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Fusion Music part I - Saturday, March 17, 2018

Blog post 180310 for owlsong.com
Sephardic Treasures
History and Culture
By Alan Lewine

1. Fusion Music Part I

As Los Owlsong, Ana María Ruimonte and I have been working on discovering, adapting and arranging Sephardic songs for our Sephardic Treasures (Tesoros Sefardíes) project for a few years now. Neither of us are Sephardic Jews. But consider my background as a North American of Ashkenazi Jewish descent, and hers as a Spanish Madrileña (raised Catholic Madrid, Spain, but with probably some Sephardim in her forgotten ancestry). We figure that combined we are “virtual” Sephardi.

Then Ana María realized that Ladino the Judeo-Spanish language of most of the Sephardic secular songs we were studying, was understandable to her as a native Spanish speaker. She said it reads very old-fashioned, with some odd language, but the meaning was clear. Or as clear as poetry ever is. I think it’s comparable to Shakespeare for a modern American – archaic and sometimes hard to understand, but not totally foreign like older writers such as Chaucer seem.

Where did we find the tunes we chose? A few from recordings by people like Jordi Savall and Eduardo Paniagua. Most from a few books we found and bought in Spain and the U.S. These books are the publications of the musicologists who took on the mission of discovering and transcribing the old music remembered by the Sephardic diaspora.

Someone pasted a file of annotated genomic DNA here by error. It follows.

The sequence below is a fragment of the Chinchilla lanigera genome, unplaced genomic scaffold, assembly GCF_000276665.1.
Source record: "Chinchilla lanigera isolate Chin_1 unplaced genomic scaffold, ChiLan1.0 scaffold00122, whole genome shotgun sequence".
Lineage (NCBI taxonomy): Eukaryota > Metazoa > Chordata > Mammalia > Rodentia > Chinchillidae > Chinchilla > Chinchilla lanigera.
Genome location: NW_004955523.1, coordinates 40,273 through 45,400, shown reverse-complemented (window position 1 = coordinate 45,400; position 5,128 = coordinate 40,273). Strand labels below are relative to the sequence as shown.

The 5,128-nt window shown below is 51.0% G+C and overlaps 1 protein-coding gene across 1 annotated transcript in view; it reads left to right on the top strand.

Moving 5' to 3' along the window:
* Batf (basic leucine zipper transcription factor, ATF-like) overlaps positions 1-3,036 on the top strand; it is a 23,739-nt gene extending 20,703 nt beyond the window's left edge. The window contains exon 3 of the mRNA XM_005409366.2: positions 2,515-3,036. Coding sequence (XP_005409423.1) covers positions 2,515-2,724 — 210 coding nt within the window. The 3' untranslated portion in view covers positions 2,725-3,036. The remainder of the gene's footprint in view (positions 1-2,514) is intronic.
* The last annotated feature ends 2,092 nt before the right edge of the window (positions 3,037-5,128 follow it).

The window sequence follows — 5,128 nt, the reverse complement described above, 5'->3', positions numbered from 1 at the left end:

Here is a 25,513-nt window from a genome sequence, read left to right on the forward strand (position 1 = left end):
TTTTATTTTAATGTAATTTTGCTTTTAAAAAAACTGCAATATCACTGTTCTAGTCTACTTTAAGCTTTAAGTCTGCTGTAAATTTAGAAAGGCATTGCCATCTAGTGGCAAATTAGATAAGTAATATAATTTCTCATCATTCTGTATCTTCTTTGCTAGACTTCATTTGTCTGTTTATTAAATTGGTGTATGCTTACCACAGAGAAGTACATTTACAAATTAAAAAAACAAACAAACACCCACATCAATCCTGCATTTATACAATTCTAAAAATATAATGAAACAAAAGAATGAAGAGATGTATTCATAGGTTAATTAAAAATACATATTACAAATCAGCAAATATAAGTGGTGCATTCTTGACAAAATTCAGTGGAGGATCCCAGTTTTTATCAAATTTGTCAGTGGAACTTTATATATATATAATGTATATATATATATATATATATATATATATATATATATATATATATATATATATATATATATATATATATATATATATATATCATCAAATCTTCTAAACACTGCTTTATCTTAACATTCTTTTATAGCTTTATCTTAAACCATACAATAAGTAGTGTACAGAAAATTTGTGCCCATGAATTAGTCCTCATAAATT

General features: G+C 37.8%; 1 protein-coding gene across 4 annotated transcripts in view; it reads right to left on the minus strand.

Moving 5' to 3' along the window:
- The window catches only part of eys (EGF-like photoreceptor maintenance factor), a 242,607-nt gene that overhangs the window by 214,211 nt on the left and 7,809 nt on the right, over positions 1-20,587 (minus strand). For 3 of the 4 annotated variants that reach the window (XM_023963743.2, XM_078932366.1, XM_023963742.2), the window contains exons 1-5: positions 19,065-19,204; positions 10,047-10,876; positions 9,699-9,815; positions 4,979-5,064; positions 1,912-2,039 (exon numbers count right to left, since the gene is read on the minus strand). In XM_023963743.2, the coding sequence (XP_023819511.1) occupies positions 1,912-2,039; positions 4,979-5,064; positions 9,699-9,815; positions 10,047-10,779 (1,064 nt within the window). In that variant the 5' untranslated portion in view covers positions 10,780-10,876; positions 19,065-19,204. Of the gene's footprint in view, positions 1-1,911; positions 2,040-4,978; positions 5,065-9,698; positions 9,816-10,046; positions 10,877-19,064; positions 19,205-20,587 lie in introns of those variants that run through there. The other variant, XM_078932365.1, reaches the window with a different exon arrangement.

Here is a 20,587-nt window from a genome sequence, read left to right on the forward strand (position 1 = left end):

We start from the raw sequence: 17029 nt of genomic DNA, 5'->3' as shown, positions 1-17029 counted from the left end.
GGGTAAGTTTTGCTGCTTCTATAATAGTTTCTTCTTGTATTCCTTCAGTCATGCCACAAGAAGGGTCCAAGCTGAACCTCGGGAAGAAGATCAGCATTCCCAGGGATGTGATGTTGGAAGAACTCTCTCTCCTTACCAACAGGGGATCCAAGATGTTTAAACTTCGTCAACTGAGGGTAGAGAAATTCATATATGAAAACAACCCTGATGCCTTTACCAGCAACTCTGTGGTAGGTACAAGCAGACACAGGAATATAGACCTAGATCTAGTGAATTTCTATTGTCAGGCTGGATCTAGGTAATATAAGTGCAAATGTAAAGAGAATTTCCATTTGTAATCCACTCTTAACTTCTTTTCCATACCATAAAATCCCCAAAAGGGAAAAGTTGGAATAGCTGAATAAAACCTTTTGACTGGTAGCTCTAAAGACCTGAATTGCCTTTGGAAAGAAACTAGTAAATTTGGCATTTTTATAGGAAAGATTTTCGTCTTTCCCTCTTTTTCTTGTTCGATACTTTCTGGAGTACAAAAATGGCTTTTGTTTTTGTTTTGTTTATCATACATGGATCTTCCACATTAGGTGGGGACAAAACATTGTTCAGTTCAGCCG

A little history:

In 1492, when the Reyes Católicos, known to Americans as the monarchs Ferdinand and Isabella, finally completed the reconquest of Spain from the Arabic-speaking Muslim Moors, they issued an order providing that within four months (only!) all Jews in Spain (there were probably at least hundreds of thousands) had to convert, leave without any possessions, or die. This was a bonanza for the monarchs’ depleted treasury as they bought a lot of stuff at fire sale prices of those intending to leave. Many converted, or pretended to. Many died after torture and were burned at the stake. Today, Spain is not proud of this time, but the Jews thrived in Spain for centuries after they were expelled from England, Germany, France and most of the rest of Europe.

Meanwhile, the Jews that left scattered throughout the more-tolerant early Ottoman Empire around the Mediterranean. Perhaps it is not coincidence that Columbus commenced his first mission of discovery at the same time. Her had many Jews, mostly Catholic converts (conversos) or crypto-Jews pretending to be converts. As the Spanish church’s inquisition increased its power and reach, many of the remaining conversos and crypto-Jews hit the road as well through the 16 th and 17 th centuries.

Skipping ahead, in the early 20 th century, musicologists became interested in the origins of modern music and the remainders of ancient music. Many traveled through north Africa, the middle east and the Balkans which formed the Ottoman Empire and where Sephardic culture had survived. The old songs had been retained in an women’s oral tradition The songs were
passed from mother to daughter and reflected their lives. The musicologists transcribed approximations of the melodies (sometimes in multiple versions) and the lyrics – generally in Ladino, sometimes in Hebrew or Arabic and commented on the setting in which the singers lived. Some of their work was published in book form and thus we found it.